I don’t know exactly when charity shops became a familiar sight on British high streets. Probably not long after the millennium—anyway I know where we had our first serious encounters with them, in Saltburn, a bleak seaside place in North Yorkshire, bleak in an appealing way. Streets near the cliff looking out on the sea are named after gems, Ruby, Emerald and so on. The little shopping street one block inland has a patchy little glazed arcade to protect its customers from rough weather. Here the first new businesses appeared, an Indian restaurant, an antique shop and eventually an eccentric delicatessen with novel cooked items we carried back to our outpost across the moors.
On the other side of the street was the Evangelical charity shop with Bibles religious books and a sprinkling of others like an Oxford Poems of Hardy and Mann’s Holy Sinners. In Yorkshire I had developed a weakness for jigsaws for the first time since childhood as a way of filling long winter evenings. The charity shop had plenty of jigsaws, most of them alpine scenes and the Mediterranean equivalent of the Saltburn seafront. But occasionally there was a good reproduction of a famous painting which I carted home.
I soon came to love dipping into charity shops in all the little towns round about, looking first at books and then at jigsaws. It was a long time before I brought this habit back to London, partly because we had mainly empty shelves in Yorkshire and crowded ones in London. And in Yorkshire you felt you might really need the books, buried by a blizzard on your moorland farm. So buying a few old books was like laying in supplies.
When we left Yorkshire for good, very few of those books made it back to London. They had been emergency rations and had served their purpose.
Unpacking My Library
I like Benjamin’s title and wanted to co-opt it, but I’ve never had a library, or thought of my books that way, as a real entity. They’re not arranged systematically, except by height in the hut and on the landing. They’re not dominated by my field because I don’t have one, and for years I’ve had an aversion to the one subject which should be mine, lit crit, which I only realised on noticing that I skipped those pages in the TLS.
So my ‘library’ grows randomly and unpredictably, fed by charity shops where you never know what you’ll find, or even if you’ll find anything at all. My last purchase was a mistake, expensive, heavy and horribly academic. The title got me—Relics of Old Decency. I still have no idea how it applies to these ‘Archaeological Studies in Later Prehistory’, which are mentioned in the subtitle of this ‘Festschrift for Barry Raftery’.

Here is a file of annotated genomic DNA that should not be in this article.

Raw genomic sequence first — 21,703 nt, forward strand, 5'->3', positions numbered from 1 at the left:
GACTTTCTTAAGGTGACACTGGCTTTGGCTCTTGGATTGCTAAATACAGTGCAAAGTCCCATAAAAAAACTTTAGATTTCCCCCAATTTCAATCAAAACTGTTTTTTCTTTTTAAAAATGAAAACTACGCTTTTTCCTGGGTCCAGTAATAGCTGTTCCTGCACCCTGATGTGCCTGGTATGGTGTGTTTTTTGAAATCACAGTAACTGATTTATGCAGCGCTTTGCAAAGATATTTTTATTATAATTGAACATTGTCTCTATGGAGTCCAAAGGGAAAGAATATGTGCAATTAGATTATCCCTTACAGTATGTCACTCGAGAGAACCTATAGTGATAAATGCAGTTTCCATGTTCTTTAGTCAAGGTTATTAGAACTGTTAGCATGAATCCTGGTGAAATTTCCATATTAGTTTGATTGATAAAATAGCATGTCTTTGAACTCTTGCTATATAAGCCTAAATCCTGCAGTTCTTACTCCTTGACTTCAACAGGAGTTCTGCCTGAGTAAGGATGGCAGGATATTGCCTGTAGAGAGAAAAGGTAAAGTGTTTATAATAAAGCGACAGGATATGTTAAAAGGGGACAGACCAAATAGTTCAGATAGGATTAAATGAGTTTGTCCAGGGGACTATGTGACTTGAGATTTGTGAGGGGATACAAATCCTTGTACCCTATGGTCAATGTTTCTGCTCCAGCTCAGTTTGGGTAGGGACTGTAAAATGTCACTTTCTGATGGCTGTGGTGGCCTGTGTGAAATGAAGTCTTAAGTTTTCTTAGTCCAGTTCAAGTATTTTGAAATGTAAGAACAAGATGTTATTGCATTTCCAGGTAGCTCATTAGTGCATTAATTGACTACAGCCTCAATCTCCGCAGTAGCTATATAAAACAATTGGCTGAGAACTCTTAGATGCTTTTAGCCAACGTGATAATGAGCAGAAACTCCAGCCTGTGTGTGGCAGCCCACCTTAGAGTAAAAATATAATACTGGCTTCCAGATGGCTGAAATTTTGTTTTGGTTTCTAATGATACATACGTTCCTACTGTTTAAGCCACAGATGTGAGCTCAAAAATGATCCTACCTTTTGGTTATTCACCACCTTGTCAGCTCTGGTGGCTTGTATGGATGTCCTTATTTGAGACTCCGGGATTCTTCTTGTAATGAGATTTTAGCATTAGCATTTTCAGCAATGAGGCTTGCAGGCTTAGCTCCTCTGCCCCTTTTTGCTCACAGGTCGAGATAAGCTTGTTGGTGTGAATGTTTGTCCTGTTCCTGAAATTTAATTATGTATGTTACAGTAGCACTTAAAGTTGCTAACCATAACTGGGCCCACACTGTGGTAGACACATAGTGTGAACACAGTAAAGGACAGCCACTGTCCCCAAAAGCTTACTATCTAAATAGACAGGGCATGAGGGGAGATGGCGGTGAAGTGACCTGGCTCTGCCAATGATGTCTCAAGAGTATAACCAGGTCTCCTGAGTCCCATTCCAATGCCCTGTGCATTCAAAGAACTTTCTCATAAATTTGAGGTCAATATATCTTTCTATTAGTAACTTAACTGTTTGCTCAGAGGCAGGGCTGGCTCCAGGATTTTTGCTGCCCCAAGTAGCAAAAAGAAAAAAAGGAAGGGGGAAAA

So many reasons not to want this gigantic book, but it was very fresh (a review copy, in fact, unwanted by the reviewer) and full of interesting diagrams of hillforts and ritual enclosures, and best of all the one I opened on first, a scrawly diagram of Scandinavian rock carvings with gawky figures of different sizes overlaid on each other haphazardly. I was very taken with the graphic style of the modern copyist who respected the ancient disregard for common axes or orientations, who reveled in the confusion of images plunked down on top of each other, and the complete absence of an overall composition.
For the sake of these three pages of weird drawings I was prepared to put up with endless axblades and broken pots with hardly a figure or decorative pattern to be seen anywhere. But if I comb the book more thoroughly I will doubtless find more amusing drawings, of rudimentary creatures without heads but sporting prominent tails and penises and hands with five fingers of equal length, and of fanciful temples of classical type from long before the Romans drawn by Italian scholars.
My next to last purchase shares next to nothing with Decency but may prove just as ill judged. It is wonderfully well written and imaginatively thought out, but it is 1050 pages long. It belongs to a genre for which my track record is decidedly poor, biography. Faced with a solid biography of someone in whom I am particularly interested I forget that I have only read one biography from start to finish since Ellman’s Joyce in 1970, which was Susie Harries’ life of Nikolaus Pevsner, riveting throughout. Incidentally, my architectural historian friends to whom I have raved about this book have not been moved to read it. So last week I bought Michael Scammell’s Solzhenitsyn and still hope to defeat my intolerance of long biographies. Not long ago I picked up the long biography to end them all, Reiner Stach’s three volume Kafka in such a beautifully fresh copy I could not resist, though I already have the first volume to appear, with my marker stuck at page 100.
In all this tediousness about length I have lost sight of what is so magical about the charity shop as a source for books. Before last week I did not know that I would soon be reading about Solzhenitsyn’s experience of the war and his attempts to go on studying (while leading a brigade at the front) the philosophical and political subjects that obsessed him, which against the odds he was determined to incorporate in large ambitious novels. From somewhere along the way he commandeered a library of books on these subjects left behind by the Germans (or was it stolen from a Ukrainian country house)? The path of your own intellectual or imaginative pursuits which seems so inevitable in retrospect is seen in prospect as swayed by all sorts of random breezes and chance intrusions. Seeing this gives one, gives me at least, the most tremendous sense of freedom.
Relics of Old Decency, £4 in South End Green, in the same shop a real Panama hat, one or two sizes too large, £15; Solzhenitsyn, £1.50 in Muswell Hill. To be continued…